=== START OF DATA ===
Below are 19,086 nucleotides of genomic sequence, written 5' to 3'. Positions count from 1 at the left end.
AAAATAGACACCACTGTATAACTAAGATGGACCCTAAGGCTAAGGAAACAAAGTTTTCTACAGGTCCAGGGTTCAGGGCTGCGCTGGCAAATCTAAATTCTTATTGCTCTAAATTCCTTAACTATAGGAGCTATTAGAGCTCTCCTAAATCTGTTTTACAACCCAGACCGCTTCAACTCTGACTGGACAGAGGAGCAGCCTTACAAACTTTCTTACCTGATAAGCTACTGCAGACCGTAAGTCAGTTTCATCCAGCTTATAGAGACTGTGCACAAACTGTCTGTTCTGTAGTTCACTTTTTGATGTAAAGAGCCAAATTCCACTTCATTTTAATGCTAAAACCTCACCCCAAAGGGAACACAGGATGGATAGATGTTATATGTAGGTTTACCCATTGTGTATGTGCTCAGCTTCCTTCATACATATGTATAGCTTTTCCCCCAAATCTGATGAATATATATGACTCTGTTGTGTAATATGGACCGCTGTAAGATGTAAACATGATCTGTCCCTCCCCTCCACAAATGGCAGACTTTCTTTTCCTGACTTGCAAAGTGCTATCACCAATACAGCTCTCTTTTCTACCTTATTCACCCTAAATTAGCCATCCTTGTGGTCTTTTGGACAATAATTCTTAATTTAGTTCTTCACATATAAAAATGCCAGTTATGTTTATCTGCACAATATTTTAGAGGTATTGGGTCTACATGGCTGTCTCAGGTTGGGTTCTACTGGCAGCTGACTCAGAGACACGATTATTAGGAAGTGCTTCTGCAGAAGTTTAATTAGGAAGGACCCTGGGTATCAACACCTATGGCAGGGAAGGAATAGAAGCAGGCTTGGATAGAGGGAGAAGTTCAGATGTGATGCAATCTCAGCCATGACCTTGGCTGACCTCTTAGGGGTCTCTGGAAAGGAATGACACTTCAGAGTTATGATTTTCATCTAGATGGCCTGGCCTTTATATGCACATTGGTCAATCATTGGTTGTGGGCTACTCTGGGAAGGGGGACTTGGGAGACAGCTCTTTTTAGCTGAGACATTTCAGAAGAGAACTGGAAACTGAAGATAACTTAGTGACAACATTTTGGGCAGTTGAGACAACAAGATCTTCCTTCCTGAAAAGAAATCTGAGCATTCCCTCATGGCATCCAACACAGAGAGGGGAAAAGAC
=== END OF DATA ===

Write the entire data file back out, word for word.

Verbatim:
Below are 19,086 nucleotides of genomic sequence, written 5' to 3'. Positions count from 1 at the left end.
AAAATAGACACCACTGTATAACTAAGATGGACCCTAAGGCTAAGGAAACAAAGTTTTCTACAGGTCCAGGGTTCAGGGCTGCGCTGGCAAATCTAAATTCTTATTGCTCTAAATTCCTTAACTATAGGAGCTATTAGAGCTCTCCTAAATCTGTTTTACAACCCAGACCGCTTCAACTCTGACTGGACAGAGGAGCAGCCTTACAAACTTTCTTACCTGATAAGCTACTGCAGACCGTAAGTCAGTTTCATCCAGCTTATAGAGACTGTGCACAAACTGTCTGTTCTGTAGTTCACTTTTTGATGTAAAGAGCCAAATTCCACTTCATTTTAATGCTAAAACCTCACCCCAAAGGGAACACAGGATGGATAGATGTTATATGTAGGTTTACCCATTGTGTATGTGCTCAGCTTCCTTCATACATATGTATAGCTTTTCCCCCAAATCTGATGAATATATATGACTCTGTTGTGTAATATGGACCGCTGTAAGATGTAAACATGATCTGTCCCTCCCCTCCACAAATGGCAGACTTTCTTTTCCTGACTTGCAAAGTGCTATCACCAATACAGCTCTCTTTTCTACCTTATTCACCCTAAATTAGCCATCCTTGTGGTCTTTTGGACAATAATTCTTAATTTAGTTCTTCACATATAAAAATGCCAGTTATGTTTATCTGCACAATATTTTAGAGGTATTGGGTCTACATGGCTGTCTCAGGTTGGGTTCTACTGGCAGCTGACTCAGAGACACGATTATTAGGAAGTGCTTCTGCAGAAGTTTAATTAGGAAGGACCCTGGGTATCAACACCTATGGCAGGGAAGGAATAGAAGCAGGCTTGGATAGAGGGAGAAGTTCAGATGTGATGCAATCTCAGCCATGACCTTGGCTGACCTCTTAGGGGTCTCTGGAAAGGAATGACACTTCAGAGTTATGATTTTCATCTAGATGGCCTGGCCTTTATATGCACATTGGTCAATCATTGGTTGTGGGCTACTCTGGGAAGGGGGACTTGGGAGACAGCTCTTTTTAGCTGAGACATTTCAGAAGAGAACTGGAAACTGAAGATAACTTAGTGACAACATTTTGGGCAGTTGAGACAACAAGATCTTCCTTCCTGAAAAGAAATCTGAGCATTCCCTCATGGCATCCAACACAGAGAGGGGAAAAGAC